Lobsters are an arthropod food source

Lobsters are one kind of arthropod food source.

Arthropods in Pest Control

Humans use mites to prey on unwanted arthropods on farms or in homes. Other arthropods are used to control weed growth. Populations of whip scorpions added to an environment can limit the populations of cockroaches and crickets. Millipedes also control the harmful growth of destructive fungi and bacteria. When the numbers of millipedes is low, the imbalance between predator and prey can cause harmful microorganisms to flourish, and it can became difficult to manage plagues and diseases through natural processes.

Cockroaches, spiders, mites, ticks and all other insects considered as carnivorous, prey on smaller species to maintain ecological balance. Thus, communities that have a good balance of these arthropods tend to have better pest control.

Ecological Roles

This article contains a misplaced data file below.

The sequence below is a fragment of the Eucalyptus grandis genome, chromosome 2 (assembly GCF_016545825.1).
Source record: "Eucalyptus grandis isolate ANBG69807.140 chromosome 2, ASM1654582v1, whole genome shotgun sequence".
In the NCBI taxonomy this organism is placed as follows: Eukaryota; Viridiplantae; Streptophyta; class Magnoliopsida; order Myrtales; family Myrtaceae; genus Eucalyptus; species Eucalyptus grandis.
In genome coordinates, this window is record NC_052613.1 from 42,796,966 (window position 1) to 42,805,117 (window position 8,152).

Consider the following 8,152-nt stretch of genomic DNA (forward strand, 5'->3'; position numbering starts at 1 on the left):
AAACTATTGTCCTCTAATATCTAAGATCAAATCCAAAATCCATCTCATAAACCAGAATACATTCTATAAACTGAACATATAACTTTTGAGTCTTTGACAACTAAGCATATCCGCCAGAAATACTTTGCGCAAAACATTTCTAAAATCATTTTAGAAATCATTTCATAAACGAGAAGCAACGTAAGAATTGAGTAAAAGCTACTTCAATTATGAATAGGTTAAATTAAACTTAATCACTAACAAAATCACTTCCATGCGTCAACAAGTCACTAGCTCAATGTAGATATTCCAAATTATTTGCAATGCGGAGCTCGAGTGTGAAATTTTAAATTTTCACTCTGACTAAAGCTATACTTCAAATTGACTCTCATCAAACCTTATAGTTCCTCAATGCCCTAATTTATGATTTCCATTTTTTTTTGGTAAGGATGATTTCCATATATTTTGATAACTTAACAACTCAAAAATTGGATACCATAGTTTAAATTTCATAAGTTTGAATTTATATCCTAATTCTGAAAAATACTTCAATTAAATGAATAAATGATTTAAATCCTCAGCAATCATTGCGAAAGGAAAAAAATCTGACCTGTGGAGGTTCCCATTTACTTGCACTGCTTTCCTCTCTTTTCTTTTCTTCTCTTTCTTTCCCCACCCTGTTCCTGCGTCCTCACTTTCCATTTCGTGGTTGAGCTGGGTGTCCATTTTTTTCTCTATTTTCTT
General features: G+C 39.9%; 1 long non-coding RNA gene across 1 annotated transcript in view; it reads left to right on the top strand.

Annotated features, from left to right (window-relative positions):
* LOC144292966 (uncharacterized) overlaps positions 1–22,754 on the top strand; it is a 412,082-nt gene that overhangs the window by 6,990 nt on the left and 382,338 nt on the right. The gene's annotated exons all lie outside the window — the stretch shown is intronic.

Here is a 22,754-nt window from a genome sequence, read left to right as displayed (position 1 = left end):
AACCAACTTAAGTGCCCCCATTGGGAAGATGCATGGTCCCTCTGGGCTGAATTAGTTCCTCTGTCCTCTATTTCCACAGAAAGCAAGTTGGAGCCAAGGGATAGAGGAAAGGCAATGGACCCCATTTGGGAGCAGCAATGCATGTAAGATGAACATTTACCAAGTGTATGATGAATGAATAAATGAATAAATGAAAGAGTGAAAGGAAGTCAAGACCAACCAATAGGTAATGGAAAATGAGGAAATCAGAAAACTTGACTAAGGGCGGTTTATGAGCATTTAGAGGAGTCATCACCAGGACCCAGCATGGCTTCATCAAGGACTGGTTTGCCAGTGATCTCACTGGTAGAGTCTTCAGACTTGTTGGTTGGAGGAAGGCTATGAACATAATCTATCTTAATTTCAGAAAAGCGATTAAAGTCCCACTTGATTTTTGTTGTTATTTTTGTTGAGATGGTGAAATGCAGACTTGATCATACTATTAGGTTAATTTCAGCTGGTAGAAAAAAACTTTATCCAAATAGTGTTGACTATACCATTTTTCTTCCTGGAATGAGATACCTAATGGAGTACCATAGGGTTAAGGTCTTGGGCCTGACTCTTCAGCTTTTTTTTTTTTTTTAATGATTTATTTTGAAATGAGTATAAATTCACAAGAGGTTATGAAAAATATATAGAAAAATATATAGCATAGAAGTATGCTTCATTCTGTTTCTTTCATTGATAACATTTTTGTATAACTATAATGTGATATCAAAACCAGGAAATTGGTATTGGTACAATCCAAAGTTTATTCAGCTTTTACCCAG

Many arthropods have extremely important roles in ecosystems. Arthropods are of ecological importance because of their sheer numbers and extreme diversity. As mentioned above, bees, wasps, ants, butterflies, moths, flies and beetles are invaluable agents of pollination. Pollens and grains became accidentally attached to their chests and legs and are transferred to other agricultural crops as these animals move about, either by walking or flying. Most plants actually produce scents to send signals to insects that food (in the form of nectar) is available.

Mites, ticks, centipedes, and millipedes are decomposers, meaning they break down dead plants and animals and turn them into soil nutrients. This is an important role because it supplies the plants with the minerals and nutrients necessary for life. It also keeps dead material from accumulating in the environment. Plants then pass along those minerals and nutrients to the animals that eat the plants.

Human Uses

Arthropods are also invaluable to humans, as they are used in many different human-made products. Examples are:

  • Bees produce honey and their honeycombs contain beeswax, widely used for making candles, furniture wax and polishes, waxed papers, antiseptics, and fillings for surgical uses.